Connectivity Mapping for Candidate Therapeutics Identification Using Next Generation Sequencing RNA-Seq Data

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Abstract

The advent of next generation sequencing technologies (NGS) has expanded the area of genomic research, offering high coverage and increased sensitivity over older microarray platforms. Although the current cost of next generation sequencing is still exceeding that of microarray approaches, the rapid advances in NGS will likely make it the platform of choice for future research in differential gene expression. Connectivity mapping is a procedure for examining the connections among diseases, genes and drugs by differential gene expression initially based on microarray technology, with which a large collection of compound-induced reference gene expression profiles have been accumulated. In this work, we aim to test the feasibility of incorporating NGS RNA-Seq data into the current connectivity mapping framework by utilizing the microarray based reference profiles and the construction of a differentially expressed gene signature from a NGS dataset. This would allow for the establishment of connections between the NGS gene signature and those microarray reference profiles, alleviating the associated incurring cost of re-creating drug profiles with NGS technology. We examined the connectivity mapping approach on a publicly available NGS dataset with androgen stimulation of LNCaP cells in order to extract candidate compounds that could inhibit the proliferative phenotype of LNCaP cells and to elucidate their potential in a laboratory setting. In addition, we also analyzed an independent microarray dataset of similar experimental settings. We found a high level of concordance between the top compounds identified using the gene signatures from the two datasets. The nicotine derivative cotinine was returned as the top candidate among the overlapping compounds with potential to suppress this proliferative phenotype. Subsequent lab experiments validated this connectivity mapping hit, showing that cotinine inhibits cell proliferation in an androgen dependent manner. Thus the results in this study suggest a promising prospect of integrating NGS data with connectivity mapping.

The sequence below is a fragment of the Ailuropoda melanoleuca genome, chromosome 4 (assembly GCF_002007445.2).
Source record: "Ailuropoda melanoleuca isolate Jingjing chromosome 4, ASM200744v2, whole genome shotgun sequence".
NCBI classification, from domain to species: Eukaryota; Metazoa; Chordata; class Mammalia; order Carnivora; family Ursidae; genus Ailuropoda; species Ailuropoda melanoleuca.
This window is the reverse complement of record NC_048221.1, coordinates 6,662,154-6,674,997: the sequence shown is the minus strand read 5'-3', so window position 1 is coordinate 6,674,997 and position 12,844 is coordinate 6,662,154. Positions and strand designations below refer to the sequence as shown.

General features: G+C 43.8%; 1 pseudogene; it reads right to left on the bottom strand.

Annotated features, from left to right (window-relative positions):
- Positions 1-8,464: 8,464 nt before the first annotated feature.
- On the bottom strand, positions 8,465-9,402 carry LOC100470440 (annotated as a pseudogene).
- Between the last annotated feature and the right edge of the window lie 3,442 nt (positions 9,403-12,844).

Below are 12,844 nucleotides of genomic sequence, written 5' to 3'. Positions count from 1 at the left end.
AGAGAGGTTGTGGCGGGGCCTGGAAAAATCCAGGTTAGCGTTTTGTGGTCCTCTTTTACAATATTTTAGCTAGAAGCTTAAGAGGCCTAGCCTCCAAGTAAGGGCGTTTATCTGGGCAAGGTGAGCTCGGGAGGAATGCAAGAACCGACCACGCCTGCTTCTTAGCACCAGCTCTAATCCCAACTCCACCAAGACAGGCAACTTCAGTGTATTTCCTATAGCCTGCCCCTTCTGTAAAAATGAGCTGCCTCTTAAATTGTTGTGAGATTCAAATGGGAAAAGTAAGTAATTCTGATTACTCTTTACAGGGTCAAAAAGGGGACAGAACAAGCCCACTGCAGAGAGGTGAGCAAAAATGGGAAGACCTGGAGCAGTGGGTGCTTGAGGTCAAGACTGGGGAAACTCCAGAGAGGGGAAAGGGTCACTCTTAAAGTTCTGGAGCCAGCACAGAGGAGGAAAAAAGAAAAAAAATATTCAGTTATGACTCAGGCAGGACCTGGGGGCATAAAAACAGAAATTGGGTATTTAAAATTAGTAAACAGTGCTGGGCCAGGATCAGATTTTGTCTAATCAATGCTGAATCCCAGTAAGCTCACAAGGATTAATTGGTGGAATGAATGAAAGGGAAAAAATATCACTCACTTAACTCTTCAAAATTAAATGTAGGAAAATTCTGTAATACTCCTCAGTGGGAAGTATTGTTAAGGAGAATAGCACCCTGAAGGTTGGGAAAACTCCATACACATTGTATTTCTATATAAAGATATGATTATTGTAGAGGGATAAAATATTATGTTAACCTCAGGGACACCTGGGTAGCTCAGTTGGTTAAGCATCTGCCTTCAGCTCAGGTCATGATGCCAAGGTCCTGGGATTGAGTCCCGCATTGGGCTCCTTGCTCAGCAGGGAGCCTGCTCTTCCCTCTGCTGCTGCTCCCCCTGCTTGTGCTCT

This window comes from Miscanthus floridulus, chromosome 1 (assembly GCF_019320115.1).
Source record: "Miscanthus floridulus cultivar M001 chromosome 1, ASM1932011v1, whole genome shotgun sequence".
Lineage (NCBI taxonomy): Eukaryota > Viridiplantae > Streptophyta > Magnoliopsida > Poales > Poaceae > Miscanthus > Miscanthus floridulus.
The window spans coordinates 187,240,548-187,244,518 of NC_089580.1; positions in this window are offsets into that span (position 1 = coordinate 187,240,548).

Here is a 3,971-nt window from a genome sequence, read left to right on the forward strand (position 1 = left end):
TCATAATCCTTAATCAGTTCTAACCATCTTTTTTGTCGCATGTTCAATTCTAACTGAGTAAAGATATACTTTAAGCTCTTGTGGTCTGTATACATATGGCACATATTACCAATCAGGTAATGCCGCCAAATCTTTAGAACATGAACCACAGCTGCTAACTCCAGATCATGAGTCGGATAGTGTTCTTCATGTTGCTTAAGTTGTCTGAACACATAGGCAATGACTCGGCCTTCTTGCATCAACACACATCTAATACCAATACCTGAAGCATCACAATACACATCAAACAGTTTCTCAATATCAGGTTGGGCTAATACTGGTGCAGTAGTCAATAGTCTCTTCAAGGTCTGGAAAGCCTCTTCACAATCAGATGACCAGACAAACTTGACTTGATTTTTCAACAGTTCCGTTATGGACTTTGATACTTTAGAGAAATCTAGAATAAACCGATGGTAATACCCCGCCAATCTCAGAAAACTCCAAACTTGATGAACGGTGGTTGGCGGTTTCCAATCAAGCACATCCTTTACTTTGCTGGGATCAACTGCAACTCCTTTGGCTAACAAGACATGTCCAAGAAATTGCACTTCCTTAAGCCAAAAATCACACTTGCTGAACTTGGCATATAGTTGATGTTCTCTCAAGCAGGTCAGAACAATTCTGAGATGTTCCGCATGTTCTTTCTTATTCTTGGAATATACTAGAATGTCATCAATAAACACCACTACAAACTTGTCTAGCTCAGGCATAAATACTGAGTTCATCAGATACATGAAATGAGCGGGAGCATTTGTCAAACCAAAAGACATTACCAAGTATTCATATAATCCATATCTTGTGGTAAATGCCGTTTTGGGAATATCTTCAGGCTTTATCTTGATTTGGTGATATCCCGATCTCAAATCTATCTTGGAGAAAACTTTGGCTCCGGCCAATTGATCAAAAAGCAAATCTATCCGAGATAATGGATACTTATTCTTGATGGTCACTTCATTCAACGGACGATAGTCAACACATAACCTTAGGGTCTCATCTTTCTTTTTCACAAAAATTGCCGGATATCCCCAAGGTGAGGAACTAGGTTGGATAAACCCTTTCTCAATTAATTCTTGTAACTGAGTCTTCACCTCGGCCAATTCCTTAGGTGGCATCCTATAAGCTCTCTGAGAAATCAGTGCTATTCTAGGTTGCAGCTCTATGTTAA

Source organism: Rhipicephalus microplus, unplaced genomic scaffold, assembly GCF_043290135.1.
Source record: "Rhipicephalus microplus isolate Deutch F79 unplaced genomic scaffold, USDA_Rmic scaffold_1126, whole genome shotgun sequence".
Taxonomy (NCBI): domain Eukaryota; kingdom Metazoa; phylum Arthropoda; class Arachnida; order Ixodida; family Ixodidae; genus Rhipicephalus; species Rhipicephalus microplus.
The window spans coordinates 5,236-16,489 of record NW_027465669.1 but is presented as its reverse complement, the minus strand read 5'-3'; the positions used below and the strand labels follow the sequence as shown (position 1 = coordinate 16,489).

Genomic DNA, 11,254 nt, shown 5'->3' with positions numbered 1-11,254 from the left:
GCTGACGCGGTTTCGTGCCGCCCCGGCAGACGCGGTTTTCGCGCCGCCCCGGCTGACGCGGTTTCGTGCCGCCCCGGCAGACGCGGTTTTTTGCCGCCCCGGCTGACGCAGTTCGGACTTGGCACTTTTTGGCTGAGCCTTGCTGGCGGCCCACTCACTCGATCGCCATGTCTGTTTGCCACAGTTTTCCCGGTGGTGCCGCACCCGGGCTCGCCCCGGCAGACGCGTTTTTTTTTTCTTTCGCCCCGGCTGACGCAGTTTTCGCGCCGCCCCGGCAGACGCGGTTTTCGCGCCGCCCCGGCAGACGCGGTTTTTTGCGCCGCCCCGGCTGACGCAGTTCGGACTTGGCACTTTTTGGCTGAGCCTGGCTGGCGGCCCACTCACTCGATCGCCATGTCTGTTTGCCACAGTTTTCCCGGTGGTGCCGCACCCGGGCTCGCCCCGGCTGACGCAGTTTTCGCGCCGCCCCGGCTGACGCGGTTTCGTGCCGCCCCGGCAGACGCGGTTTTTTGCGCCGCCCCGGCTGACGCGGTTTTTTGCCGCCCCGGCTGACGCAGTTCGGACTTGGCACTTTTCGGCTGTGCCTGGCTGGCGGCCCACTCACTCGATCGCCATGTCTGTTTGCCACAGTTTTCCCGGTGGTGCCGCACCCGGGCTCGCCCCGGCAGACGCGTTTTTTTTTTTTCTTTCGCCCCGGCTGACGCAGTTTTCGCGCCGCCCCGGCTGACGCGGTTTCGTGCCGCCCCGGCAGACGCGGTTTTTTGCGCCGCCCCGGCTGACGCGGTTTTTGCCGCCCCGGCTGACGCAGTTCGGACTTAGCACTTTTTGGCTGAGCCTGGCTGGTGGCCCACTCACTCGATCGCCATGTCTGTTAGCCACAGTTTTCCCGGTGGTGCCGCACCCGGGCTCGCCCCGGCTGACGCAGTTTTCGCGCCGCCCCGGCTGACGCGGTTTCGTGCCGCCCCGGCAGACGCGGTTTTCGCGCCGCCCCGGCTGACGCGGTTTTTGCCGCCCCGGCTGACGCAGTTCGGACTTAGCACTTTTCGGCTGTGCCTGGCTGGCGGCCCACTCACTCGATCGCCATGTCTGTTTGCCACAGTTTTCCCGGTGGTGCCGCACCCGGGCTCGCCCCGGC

Original languageEnglish
Article numbere66902
Pages (from-to)1-15
Number of pages15
JournalPLoS ONE
Volume8
Issue number6
DOIs
Publication statusPublished - Jun 2013

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